A Norwegian cruise ship hijacked by the Nazis and used as a Trojan horse in a false flag operation has been discovered on the seabed after 82 years.
The Hurtigruten DS Nord-Norge, which sank during the dark days of May 1940, was found off the coast of Hemnes at a depth of 280 metres, about 200 meters from the quayside by diving company Seløy Undervannsservice, teaming up with local divers, national broadcaster NRK reported.
Since this is too deep for divers, the company used underwater drones to obtain footage and make the necessary measurements. The divers have pledged to release the footage shortly.
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The DS Nord-Norge was built in 1924, and was refurbished and put into traffic along a coastal route by Hurtigruten in 1936.
On 8 May 1940, following Hitler's invasion of Norway, the Nord-Norge sailed out of the Trondheim Fjord, with 300 Austrian alpine hunters and marines on board. The ship was hijacked by the Nazis, and was to be used as a Trojan horse in the attack on Trondheim. The operation was approved by Hitler himself and was code-named “Operation Wild Duck”.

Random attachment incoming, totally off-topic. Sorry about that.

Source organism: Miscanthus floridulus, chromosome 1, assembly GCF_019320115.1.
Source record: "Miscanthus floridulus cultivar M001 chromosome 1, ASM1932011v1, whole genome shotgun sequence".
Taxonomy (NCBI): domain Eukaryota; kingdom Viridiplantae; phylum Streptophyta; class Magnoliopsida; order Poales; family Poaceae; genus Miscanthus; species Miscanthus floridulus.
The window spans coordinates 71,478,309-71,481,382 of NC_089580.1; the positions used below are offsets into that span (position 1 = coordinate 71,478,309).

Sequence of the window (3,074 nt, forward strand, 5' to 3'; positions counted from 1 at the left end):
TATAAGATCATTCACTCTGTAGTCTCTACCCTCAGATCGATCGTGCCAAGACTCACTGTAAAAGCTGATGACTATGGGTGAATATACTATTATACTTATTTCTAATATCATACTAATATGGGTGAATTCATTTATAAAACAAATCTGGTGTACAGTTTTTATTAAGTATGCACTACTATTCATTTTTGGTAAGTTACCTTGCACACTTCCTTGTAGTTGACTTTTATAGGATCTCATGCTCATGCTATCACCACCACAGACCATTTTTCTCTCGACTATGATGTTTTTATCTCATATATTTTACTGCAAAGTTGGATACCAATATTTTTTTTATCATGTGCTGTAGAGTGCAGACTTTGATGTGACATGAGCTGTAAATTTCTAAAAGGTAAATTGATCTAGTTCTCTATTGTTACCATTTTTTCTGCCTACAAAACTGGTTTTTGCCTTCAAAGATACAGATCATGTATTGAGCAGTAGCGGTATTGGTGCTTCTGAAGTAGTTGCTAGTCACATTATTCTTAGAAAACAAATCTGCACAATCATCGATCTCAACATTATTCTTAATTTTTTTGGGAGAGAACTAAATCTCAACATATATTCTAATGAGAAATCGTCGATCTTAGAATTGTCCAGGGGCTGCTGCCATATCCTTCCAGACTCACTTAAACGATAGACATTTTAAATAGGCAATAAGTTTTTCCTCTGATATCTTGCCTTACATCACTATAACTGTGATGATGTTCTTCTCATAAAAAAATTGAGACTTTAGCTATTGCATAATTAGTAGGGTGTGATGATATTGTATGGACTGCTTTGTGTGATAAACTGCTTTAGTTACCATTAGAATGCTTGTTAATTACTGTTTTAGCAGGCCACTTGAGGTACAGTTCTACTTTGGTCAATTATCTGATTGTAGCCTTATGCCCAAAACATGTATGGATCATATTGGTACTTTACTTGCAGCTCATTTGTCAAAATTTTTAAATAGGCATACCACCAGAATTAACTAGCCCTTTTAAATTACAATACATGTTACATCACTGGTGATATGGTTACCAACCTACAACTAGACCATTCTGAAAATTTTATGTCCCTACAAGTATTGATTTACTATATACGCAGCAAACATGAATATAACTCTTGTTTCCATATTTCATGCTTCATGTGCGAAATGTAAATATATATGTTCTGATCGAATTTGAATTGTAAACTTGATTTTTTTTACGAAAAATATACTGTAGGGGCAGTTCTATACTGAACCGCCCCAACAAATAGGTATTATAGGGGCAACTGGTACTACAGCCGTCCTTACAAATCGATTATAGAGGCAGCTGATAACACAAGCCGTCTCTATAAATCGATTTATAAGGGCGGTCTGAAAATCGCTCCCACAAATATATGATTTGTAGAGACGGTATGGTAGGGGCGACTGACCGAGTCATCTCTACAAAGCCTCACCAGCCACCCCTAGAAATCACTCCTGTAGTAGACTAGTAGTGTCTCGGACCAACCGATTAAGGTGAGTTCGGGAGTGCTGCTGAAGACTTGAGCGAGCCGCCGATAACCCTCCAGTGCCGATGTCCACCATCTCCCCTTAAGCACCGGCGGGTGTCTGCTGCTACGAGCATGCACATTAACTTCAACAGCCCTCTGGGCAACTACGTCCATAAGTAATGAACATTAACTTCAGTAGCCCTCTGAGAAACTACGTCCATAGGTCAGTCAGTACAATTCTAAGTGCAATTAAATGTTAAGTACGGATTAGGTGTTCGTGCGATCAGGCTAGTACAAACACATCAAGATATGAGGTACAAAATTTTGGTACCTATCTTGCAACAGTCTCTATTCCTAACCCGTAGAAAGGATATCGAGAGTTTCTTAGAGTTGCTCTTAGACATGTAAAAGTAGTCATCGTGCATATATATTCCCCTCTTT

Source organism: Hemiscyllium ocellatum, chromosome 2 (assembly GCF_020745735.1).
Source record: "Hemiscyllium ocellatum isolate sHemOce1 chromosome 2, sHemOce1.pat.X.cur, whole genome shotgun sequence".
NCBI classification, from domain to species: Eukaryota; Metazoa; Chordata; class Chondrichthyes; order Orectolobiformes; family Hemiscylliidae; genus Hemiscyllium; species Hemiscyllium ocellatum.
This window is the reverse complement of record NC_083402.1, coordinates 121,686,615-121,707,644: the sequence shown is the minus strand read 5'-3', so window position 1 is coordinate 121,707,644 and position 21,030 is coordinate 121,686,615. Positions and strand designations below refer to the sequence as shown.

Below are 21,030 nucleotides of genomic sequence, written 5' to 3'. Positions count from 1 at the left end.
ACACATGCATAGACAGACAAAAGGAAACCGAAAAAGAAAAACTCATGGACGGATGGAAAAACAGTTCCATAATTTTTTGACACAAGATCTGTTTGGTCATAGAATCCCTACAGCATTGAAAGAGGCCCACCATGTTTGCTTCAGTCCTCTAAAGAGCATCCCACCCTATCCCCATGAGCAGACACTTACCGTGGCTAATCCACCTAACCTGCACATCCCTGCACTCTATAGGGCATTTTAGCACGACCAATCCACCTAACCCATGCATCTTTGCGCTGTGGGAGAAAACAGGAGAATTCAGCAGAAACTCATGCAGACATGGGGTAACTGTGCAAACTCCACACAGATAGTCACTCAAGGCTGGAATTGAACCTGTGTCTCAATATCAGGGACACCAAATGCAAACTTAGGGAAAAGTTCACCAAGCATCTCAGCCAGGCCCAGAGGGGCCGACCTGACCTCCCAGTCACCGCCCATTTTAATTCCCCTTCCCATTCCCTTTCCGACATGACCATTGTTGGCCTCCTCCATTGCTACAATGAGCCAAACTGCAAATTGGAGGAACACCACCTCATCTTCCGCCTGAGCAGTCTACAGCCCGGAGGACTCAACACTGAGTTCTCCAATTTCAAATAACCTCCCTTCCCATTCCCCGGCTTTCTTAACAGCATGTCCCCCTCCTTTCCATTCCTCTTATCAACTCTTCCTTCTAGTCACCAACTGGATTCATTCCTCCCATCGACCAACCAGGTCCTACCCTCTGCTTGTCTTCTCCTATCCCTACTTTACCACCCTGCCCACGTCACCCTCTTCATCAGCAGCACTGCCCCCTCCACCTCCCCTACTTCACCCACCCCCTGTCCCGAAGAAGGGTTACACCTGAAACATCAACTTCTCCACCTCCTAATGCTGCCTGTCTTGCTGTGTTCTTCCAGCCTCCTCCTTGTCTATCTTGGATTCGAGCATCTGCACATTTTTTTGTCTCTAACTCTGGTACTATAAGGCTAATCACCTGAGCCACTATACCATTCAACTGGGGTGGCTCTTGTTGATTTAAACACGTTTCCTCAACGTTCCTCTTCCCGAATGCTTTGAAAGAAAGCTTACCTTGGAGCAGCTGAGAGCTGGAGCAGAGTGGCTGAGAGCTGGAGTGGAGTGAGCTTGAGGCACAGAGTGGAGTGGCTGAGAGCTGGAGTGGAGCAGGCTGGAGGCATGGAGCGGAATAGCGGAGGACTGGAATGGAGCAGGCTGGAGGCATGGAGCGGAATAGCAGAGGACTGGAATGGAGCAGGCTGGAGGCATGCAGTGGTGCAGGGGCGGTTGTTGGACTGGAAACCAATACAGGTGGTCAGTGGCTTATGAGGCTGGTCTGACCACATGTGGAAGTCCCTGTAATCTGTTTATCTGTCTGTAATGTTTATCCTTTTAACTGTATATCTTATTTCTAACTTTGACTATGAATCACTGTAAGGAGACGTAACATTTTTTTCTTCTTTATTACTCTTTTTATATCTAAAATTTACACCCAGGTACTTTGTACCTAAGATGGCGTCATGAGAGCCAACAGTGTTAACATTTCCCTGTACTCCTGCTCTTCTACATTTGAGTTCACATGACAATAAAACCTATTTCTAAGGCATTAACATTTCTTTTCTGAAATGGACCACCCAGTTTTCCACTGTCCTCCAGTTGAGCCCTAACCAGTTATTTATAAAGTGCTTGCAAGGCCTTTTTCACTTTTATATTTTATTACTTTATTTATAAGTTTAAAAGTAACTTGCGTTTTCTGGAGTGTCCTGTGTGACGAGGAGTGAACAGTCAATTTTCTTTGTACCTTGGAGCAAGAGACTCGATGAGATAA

However, as it approached Hemnesberget, it was attacked by Scottish troops. Fierce fighting ensued, with heavy casualties on both sides. After several shots from the destroyer HMS Zulu and the light cruiser HMS Calcutta, the Nord-Norge sank stern first, very much like the Titanic. According to historic accounts, the bow stood several meters vertically up in the air. According to the same reports, it took parts of the quay with it.
“Hijacking the Hurtigruten and using it in this way like the Germans did here is a unique phenomenon, I don't know of any other examples,” journalist, writer and World War II scholar Alf Jacobsen told NRK.
The street battles that ensued are also described as unique in Norwegian war history, as Norwegian and British soldiers launched fierce counter-attacks on the Nazis, allowing the Allies to buy time in the battle of Narvik, often described as Hitler's first defeat.
All in all, the company Hurtigruten lost five ships during the first six weeks of the war.
The sunken ship has animated locals for decades. Local divers have been searching for it for years, but without success.
“This has been discussed for 80 years. Finally we have seen the ship. It is a fantastic experience,” Torbjørn Skjæran of the local history association told NRK. “It was strong. I stood with tears in my eyes. It was special to look into the wheelhouse and everything that was intact. Even if the roof and such were blown off.”
Ina Therese Trælnes of the local diving company Visit Plura is no less enthusiastic.
“It was completely epic. Fantastic pictures. I am very impressed, and this is very important for Norwegian history,” she said.